Recurring Character(s): Dangerously Yours: None
Vicks Matinee Theatre: None
Protagonist(s): Dangerously Yours: None
Vicks Matinee Theatre:None
Author(s): Dangerously Yours: E.M. Hull, Hamilton Cochran, Booth Tarkington, Alfred Noyes, James Oliver Curwood
Vicks Matinee Theatre: Emily Bronte, Martha CheeverCharlotte Bronte, Maxwell Anderson, Charles Tazwell, James Hilton, Jane Powell, Daphne du Maurier, Alfred Noyes
Writer(s) Dangerously Yours: Jean Holloway [Writer/Adapter]
Vicks Matinee Theatre: Jean Holloway, David Victor, Herbert Little, Jr. [Writers/Adapters]
Music Direction: Mark Warnow; Arnold Johnson [Composer/Conductor]
Musical Theme(s): Mark Warnow and Orchestra; Arnold Johnson [Composer of 'Dangerously Yours' theme]
Announcer(s): Dangerously Yours: Harry Marble; Tony Marvin [Auditions only]; Martin Gabel [Host]
Vicks Matinee Theatre: Harry Marble; Martin Gabel [Host]
Estimated Scripts or
Broadcasts:
Dangerously Yours: 18
Vicks Matinee Theatre: 25
Episodes in Circulation: Dangerously Yours: 13
Vicks Matinee Theatre: 22
Total Episodes in Collection: Dangerously Yours: 13
Vicks Matinee Theatre: 22
Provenances: RadioGOLDINdex, Hickerson Guide.

Notes on Provenances:

The most helpful provenances were the log of the RadioGOLDINdex and newspaper listings.

We invite you to compare our fully provenanced research with the the '1,500 expert researchers' at the OTRR and their Dangerously Yours and Matinee Theatre logs, which the OTRR claims to be correct according to their 'OTTER log' they represent as the "most authoritative and accurate vintage Radio database in the world":

OTRRpedia

OTRRpedia

We've provided a screen shot of their current log for comparison, HERE and HERE to protect our own further due diligence, content and intellectual property.

Anyone of a Judeo-Christian background can't help but notice the ridiculous spelling of Bethlehem in the circulating title for Vick's Matinee Theater, Episode No. 10, a Christmas special titled, A Stable In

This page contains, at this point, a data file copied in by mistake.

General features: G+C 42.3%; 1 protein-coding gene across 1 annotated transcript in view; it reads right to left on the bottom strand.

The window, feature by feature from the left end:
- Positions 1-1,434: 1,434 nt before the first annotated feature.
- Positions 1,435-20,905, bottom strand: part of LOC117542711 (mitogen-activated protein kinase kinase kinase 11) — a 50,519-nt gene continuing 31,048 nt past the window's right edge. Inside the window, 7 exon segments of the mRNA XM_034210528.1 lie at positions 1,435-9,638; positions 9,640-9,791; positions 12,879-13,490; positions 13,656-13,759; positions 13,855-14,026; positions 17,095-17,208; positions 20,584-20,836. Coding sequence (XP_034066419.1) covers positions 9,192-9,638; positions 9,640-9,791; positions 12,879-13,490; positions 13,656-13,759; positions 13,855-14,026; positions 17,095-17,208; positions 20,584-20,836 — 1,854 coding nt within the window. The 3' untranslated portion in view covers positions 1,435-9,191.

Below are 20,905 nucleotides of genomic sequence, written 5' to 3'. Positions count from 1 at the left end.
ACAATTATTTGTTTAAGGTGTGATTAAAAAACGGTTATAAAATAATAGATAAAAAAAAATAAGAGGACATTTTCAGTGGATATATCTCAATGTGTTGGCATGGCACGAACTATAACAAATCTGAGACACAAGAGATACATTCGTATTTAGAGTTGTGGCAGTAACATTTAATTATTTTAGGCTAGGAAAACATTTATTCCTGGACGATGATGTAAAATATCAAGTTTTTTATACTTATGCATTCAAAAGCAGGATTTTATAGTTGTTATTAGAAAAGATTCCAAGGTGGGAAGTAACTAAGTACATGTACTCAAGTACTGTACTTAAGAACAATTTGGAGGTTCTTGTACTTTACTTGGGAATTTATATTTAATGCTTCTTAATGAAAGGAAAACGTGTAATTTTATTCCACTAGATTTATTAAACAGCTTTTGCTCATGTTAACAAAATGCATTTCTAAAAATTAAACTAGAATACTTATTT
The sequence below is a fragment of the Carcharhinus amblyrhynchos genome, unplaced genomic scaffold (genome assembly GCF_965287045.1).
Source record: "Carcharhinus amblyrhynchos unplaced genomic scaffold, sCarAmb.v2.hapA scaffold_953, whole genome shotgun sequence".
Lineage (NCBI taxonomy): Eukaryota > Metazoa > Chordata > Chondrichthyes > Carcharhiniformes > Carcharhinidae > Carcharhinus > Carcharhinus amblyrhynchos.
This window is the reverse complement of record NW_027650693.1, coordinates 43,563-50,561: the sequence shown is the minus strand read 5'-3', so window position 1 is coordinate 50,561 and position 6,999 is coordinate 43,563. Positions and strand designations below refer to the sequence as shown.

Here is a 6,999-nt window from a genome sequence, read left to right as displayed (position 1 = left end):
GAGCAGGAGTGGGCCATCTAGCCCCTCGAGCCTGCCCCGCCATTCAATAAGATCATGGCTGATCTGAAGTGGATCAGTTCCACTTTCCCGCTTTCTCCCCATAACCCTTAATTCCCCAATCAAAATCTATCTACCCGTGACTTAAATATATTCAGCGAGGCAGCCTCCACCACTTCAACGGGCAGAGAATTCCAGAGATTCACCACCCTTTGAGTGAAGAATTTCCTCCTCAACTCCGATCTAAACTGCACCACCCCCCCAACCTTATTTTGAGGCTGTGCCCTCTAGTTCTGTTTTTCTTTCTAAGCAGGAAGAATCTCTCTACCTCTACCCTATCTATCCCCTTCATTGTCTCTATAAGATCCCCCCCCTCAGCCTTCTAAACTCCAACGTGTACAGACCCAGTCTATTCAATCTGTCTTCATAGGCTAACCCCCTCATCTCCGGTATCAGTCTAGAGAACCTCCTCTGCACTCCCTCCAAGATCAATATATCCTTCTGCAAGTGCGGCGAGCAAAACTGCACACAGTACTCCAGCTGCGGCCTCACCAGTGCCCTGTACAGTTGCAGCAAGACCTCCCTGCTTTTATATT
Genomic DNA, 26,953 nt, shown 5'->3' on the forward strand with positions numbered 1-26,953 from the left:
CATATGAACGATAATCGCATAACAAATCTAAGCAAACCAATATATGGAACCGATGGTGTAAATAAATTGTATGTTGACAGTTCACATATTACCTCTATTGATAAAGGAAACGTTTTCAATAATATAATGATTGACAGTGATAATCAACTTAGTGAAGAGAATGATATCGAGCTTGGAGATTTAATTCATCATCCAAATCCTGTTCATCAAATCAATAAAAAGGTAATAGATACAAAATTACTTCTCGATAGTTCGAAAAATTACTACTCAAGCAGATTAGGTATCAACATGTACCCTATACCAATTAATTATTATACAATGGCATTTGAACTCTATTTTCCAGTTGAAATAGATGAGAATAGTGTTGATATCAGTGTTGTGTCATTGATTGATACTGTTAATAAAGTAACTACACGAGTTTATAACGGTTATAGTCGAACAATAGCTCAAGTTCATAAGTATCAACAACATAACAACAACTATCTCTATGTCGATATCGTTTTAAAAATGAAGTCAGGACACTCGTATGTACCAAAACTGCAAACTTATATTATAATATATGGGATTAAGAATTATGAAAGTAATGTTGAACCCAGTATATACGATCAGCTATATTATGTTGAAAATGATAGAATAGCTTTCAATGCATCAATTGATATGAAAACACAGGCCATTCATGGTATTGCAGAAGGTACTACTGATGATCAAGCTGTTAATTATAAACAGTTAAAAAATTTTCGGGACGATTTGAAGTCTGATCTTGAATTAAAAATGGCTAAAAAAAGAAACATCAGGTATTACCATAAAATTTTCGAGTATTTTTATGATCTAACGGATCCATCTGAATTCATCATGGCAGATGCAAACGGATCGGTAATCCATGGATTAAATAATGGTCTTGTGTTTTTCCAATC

Bethlehem, U.S.A. from Christmas Eve, 1944. Their title, such as it is, is A Stable In Bethleham, U.S.A. A simple spelling error to be sure, but also the pointer to the site from which they most otr loggers plagiarize their entire logs: The Vintage Radio Place, notorious throughout the vintage Radio collecting hobby for it's almost laughable spelling errors. Laughable, until one naively attempts to research that title in libraries or newspaper archives, only to waste hours on end with such nonsense. But indeed, this one's so blatant that one might be justified in wondering why the OTRR, referring to their research as 'the most accurate otr database in the world' got something so patently obvious so wrong--yet again. The answer is painfully obvious. They don't do their own research, nor, apparently do they listen to anything they take credit for 'researching.'


What you see here, is what you get. Complete transparency. Here's how we did it--for better or worse. Here's how you can build on it yourselves--hopefully for the better. Here's the breadcrumbs--just follow the trail a bit further if you wish. No hobbled downloads. No misdirection. No strings attached. We point you in the right direction and you're free to expand on it, extend it, use it however it best advances your efforts.

We ask one thing and one thing only--if you employ what we publish, attribute it, before we cite you on it.

We continue to provide honest research into these wonderful Golden Age Radio programs simply because we love to do it. If you feel that we've provided you with useful information or saved you some valuable time regarding this log--and you'd like to help us even further--you can help us keep going. Please consider a small donation here: